Ego Makes Good Products Fail (Remove Ego to See Reality)

Bill Joiner wrote a book called Leadership Agility. It’s a book about ego removal.

Let’s highlight some ideas from the book to see how ego works, how it kills good products, perpetuates bad ones, and how to remove ego in the moment.

Agility and Heroism

Joiner presents some stages that describe the development of a leader.

There are three stages above a certain developmental ceiling, and we’ll take a look at two levels beneath the developmental ceiling.

  • Three levels above the developmental ceiling
  • Developmental Ceiling
  • Two levels beneath the developmental ceiling

The Expert - Beneath the Developmental Ceiling

  1. (Third level above)
  2. (Second level above)
  3. (First level above)
  4. (Second level beneath)
  5. The Expert

The Expert is characterized by their knowledge of the material, of a technique, or processes, of a solution. In fact, they identify with their knowledge. Their person and their abilities, in their mind, are one. You attack the knowledge, you attack the person. There’s a defense mechanism, a hoarding of the knowledge.

The Achiever - Beneath the Developmental Ceiling

  1. (Third level above)
  2. (Second level above)
  3. (First level above)
  4. The Achiever
  5. The Expert

The Achiever operates like an expert that organizes processes around that expertise to achieve more. Their identity is entangled into their level of achievement, of hustling hard, of besting others, of producing results.

Beneath the Developmental Ceiling, The Heroic Stages

Both The Expert and The Achiever operate in what Joiner calls the “Heroic” or “Egoic” stages. They achieve results, they provide value, they represent the majority of leaders, the majority of the time.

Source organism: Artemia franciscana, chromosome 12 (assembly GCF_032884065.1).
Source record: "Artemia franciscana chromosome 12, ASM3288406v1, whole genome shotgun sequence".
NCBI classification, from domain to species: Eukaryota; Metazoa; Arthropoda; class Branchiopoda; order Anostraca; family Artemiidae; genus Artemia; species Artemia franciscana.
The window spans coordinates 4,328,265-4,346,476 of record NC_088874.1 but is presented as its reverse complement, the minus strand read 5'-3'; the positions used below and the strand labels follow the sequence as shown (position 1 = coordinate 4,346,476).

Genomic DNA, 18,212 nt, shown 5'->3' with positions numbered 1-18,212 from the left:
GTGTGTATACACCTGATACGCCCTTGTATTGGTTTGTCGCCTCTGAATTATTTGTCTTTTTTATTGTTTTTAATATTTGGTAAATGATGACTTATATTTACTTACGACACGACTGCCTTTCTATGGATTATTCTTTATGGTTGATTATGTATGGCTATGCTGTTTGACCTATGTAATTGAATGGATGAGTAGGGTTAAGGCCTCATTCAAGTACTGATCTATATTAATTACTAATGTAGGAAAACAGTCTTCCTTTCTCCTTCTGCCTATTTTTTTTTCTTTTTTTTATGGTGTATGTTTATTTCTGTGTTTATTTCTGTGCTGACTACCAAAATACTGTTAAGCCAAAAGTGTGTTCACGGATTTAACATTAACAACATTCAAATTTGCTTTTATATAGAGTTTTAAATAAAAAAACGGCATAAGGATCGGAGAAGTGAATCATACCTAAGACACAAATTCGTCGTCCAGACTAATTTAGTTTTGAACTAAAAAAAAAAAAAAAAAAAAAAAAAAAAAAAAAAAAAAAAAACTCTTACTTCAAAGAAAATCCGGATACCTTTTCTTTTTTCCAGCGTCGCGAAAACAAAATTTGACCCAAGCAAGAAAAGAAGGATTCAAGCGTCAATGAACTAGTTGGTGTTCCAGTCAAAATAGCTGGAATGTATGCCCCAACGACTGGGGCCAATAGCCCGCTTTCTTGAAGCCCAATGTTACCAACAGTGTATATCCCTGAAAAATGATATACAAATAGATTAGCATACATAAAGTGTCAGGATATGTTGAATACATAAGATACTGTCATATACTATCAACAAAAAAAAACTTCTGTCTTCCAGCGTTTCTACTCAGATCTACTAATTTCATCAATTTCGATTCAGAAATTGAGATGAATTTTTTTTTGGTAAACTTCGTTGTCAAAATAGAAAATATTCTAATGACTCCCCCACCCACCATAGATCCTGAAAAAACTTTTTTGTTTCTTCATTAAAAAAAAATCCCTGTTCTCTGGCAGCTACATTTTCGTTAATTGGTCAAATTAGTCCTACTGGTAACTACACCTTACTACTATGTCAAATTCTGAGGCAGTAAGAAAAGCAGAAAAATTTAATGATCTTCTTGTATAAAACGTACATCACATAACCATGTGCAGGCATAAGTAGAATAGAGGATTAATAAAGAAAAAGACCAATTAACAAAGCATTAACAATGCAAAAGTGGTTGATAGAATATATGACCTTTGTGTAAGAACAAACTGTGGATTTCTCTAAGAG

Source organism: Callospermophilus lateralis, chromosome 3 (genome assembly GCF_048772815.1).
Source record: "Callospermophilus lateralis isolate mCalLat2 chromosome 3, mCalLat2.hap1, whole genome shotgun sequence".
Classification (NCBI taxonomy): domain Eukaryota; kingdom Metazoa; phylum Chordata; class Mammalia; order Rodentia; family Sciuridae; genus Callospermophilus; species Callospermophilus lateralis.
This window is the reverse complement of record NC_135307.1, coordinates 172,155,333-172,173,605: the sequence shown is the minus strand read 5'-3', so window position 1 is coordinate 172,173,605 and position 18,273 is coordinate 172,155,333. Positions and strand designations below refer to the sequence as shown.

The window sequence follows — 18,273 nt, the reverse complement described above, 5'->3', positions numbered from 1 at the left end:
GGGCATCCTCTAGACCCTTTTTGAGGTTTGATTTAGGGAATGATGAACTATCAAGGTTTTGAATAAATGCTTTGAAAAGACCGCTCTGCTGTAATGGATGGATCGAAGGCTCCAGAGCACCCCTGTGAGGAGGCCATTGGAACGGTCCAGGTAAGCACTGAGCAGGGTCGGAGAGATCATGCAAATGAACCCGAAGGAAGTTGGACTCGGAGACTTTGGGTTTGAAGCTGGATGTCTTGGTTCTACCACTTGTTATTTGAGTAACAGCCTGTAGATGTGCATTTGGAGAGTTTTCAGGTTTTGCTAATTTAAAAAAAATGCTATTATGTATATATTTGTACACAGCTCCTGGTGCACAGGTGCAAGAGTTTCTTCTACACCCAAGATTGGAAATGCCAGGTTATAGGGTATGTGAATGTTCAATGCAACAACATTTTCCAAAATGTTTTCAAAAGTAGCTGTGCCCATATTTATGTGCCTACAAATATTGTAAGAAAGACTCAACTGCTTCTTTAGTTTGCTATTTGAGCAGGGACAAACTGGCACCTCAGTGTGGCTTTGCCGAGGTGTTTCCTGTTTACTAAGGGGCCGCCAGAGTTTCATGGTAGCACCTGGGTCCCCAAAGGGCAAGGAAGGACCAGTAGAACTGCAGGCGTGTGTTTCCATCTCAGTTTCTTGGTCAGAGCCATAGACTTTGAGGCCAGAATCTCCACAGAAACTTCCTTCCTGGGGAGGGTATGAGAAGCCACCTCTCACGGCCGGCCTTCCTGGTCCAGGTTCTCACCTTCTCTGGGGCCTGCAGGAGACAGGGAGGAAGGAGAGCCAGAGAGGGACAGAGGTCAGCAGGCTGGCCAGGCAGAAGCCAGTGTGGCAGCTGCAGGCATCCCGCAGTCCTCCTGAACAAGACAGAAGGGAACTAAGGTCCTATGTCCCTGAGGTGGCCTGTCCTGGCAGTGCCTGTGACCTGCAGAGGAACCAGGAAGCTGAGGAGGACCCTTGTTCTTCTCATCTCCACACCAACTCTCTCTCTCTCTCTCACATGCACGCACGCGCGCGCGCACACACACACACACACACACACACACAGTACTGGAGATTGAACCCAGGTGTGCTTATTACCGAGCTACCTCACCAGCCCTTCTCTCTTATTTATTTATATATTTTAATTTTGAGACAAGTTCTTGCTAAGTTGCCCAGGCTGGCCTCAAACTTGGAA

But they’re not operating at levels that Joiner calls “Post-Heroic”. For that, they’d need to surpass the Developmental Ceiling.

Above the Developmental Ceiling, The Post-Heroic Stages

  1. The Synergist - Post-Heroic
  2. The Co-creator - Post-Heroic
  3. The Catalyst - Post-Heroic
  4. The Achiever - Heroic (or Egoic)
  5. The Expert - Heroic (or Egoic)

Leaders operate at Post-Heroic stages when they surpass their developmental ceiling.

  • They’re able to disassociate themselves from their achievements and their expertise;
  • They’re able to adopt new ways of thinking;
  • They’re able to be mentally agile;
  • They’re able to remove their egos on the spot.

Ego Detection, The Developmental Ceiling

What marks those operating beneath the developmental ceiling from those operating above the developmental ceiling?

Ego detection.

  • The ability to notice when the ego surfaces
  • The ability to see when the brain is acting in a reactionary mode
  • The ability to see when thoughts are colored by certitude, this-or-that thinking, labelling, biases, convictions and the ability to re-write thoughts in the moment.

Real-Time Ego Detection

When operating at a Post-Heroic stage, you can spot thoughts that come from the ego. They usually have “if’s”, “unless’s”, “either’s”, “surely’s”, “should’s”, “or else’s”…

  • If only I…
  • Unless I… I’ll never be able to…
  • It’s either I… or surely I’ll…
  • I gotta be decisive or else
  • This thing surely isn’t going to work…

These thoughts are subconscious. Spotting the ego is about shining a light on those lenses that colour your perception of what’s really there.

Before we go further into ego removal, let’s look at its effect on leading product development.

Good Products Fail Because of Ego

A lot of the advice you get when you’re building a product looks like this:

  • Stick with it;
  • Start small;
  • Quit if you’re not seeing the numbers;
  • If you don’t get a conversion rate of X, there’s something wrong;
  • Sharpen your positioning, go for your ideal buyer.

Those are high-level statements. But along the timeline of a product’s development, tons of small decisions need to be made. Over the long haul, the ego has plenty of occasions to creep in, to surface thoughts with some “surely’s and some “either’s”.